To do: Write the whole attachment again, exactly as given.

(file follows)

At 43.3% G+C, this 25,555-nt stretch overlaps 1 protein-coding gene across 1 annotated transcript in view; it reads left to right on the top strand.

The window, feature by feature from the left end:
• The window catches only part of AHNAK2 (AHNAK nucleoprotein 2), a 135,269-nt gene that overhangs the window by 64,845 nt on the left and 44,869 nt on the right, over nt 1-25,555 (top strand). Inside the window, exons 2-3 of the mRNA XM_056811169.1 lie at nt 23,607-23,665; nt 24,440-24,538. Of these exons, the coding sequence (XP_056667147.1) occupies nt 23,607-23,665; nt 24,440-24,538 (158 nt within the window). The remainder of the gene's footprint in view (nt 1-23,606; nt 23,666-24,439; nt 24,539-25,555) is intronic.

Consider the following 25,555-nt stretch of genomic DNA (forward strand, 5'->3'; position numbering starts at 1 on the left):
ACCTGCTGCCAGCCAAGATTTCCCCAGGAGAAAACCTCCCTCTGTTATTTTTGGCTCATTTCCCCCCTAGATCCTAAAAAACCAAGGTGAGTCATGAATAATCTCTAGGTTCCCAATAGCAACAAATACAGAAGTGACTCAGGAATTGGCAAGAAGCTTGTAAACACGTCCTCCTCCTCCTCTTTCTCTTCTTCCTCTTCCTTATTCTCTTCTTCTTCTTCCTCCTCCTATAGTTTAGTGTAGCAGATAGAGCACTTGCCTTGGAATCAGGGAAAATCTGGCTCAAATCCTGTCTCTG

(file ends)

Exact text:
At 43.3% G+C, this 25,555-nt stretch overlaps 1 protein-coding gene across 1 annotated transcript in view; it reads left to right on the top strand.

The window, feature by feature from the left end:
• The window catches only part of AHNAK2 (AHNAK nucleoprotein 2), a 135,269-nt gene that overhangs the window by 64,845 nt on the left and 44,869 nt on the right, over nt 1-25,555 (top strand). Inside the window, exons 2-3 of the mRNA XM_056811169.1 lie at nt 23,607-23,665; nt 24,440-24,538. Of these exons, the coding sequence (XP_056667147.1) occupies nt 23,607-23,665; nt 24,440-24,538 (158 nt within the window). The remainder of the gene's footprint in view (nt 1-23,606; nt 23,666-24,439; nt 24,539-25,555) is intronic.

Consider the following 25,555-nt stretch of genomic DNA (forward strand, 5'->3'; position numbering starts at 1 on the left):
ACCTGCTGCCAGCCAAGATTTCCCCAGGAGAAAACCTCCCTCTGTTATTTTTGGCTCATTTCCCCCCTAGATCCTAAAAAACCAAGGTGAGTCATGAATAATCTCTAGGTTCCCAATAGCAACAAATACAGAAGTGACTCAGGAATTGGCAAGAAGCTTGTAAACACGTCCTCCTCCTCCTCTTTCTCTTCTTCCTCTTCCTTATTCTCTTCTTCTTCTTCCTCCTCCTATAGTTTAGTGTAGCAGATAGAGCACTTGCCTTGGAATCAGGGAAAATCTGGCTCAAATCCTGTCTCTG